In a few days, 37 injection wells near Pawnee will be shut down indefinitely. This was ordered by the Oklahoma Corporation Commission after the 5.6 magnitude earthquake on Saturday.
Chad Warmington, President of Oklahoma Oil & Gas Association, said this will impact the economy. Some of them are multi-million dollar wastewater injection wells. For those companies, it will be a big loss over time.
Like most people across the state, Warmington felt the big shake up. “My reaction is disappointment that we had it because we are really making good progress overall in the state. Seismicity is down significantly,” he said.
The injection wells in the impacted area were already on a 40 percent reduction off their 2014 volumes, directed by the OCC. After Saturday’s quake, instead of reducing wastewater injection more, the volume will go down to nothing. And the shutdown is indefinite.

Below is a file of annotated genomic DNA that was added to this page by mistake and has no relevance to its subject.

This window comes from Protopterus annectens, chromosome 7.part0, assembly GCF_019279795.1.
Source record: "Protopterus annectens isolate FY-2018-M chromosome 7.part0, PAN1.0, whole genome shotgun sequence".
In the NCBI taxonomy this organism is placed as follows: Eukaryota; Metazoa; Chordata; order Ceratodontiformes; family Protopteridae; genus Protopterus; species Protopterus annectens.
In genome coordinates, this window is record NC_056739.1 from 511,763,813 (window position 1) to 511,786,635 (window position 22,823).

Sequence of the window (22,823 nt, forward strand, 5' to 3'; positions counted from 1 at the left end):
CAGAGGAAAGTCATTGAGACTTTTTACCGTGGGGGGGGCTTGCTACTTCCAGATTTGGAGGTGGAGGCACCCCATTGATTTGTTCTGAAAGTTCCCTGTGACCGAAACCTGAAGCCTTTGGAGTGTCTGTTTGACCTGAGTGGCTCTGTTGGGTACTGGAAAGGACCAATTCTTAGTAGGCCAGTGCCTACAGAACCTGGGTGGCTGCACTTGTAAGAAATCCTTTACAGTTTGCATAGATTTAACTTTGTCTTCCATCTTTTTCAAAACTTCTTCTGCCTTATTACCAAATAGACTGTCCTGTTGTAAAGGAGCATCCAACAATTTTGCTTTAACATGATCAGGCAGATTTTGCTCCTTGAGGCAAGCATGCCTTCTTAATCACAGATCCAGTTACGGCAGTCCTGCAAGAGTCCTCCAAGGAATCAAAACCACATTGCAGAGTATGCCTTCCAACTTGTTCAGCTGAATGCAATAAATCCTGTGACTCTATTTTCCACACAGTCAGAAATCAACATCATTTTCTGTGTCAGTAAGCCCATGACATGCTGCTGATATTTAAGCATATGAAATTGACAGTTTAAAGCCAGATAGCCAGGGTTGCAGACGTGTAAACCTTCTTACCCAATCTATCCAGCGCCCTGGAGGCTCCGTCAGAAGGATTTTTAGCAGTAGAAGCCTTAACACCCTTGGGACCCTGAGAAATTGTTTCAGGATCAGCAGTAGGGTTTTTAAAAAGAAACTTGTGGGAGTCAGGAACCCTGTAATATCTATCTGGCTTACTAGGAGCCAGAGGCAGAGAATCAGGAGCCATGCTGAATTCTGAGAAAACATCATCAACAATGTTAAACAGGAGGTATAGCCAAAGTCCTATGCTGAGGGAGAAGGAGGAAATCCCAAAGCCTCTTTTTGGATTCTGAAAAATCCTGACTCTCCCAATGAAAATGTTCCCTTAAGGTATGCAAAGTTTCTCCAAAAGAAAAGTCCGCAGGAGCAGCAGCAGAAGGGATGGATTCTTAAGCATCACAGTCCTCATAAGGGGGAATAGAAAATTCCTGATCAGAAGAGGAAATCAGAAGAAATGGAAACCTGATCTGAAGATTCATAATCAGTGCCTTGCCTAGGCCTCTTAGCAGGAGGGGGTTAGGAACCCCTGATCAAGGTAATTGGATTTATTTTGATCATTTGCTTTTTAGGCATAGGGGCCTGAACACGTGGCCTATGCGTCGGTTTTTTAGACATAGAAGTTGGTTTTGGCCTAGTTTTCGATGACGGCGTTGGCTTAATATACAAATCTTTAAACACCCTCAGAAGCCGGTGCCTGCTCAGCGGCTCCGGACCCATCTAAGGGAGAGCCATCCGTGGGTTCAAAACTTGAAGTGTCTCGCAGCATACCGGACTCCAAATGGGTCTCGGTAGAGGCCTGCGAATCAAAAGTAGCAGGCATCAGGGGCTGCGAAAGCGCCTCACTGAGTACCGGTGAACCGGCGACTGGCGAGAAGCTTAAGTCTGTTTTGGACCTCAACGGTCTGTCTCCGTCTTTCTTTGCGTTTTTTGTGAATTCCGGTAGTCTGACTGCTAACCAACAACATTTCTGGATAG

Warmington believes the OCC is trying to find a balance. “I think their response was they didn’t get the response that we wanted in that area, so they want to go to a shutdown to see if that helps quiet it down.”
By Saturday, those within five miles of the epicenter will need to have the wells shut down. Then by the 13th, those within 10 miles will need to be shut down.
Warmington said it’s a tough situation, but he understands why the OCC is calling for this. “These directives are going to minimize the amount of production which obviously minimizes the amount of tax revenue that is paid, the jobs that are created by these companies. But the balance is public safety,” he said.
Some companies, in the meantime, may move wastewater to other wells outside of the shutdown area, but Warmington said there is a cap to that.
In addition, the EPA is ordering 17 more injection wells under federal control to be shut down in the 200 square mile of Osage County.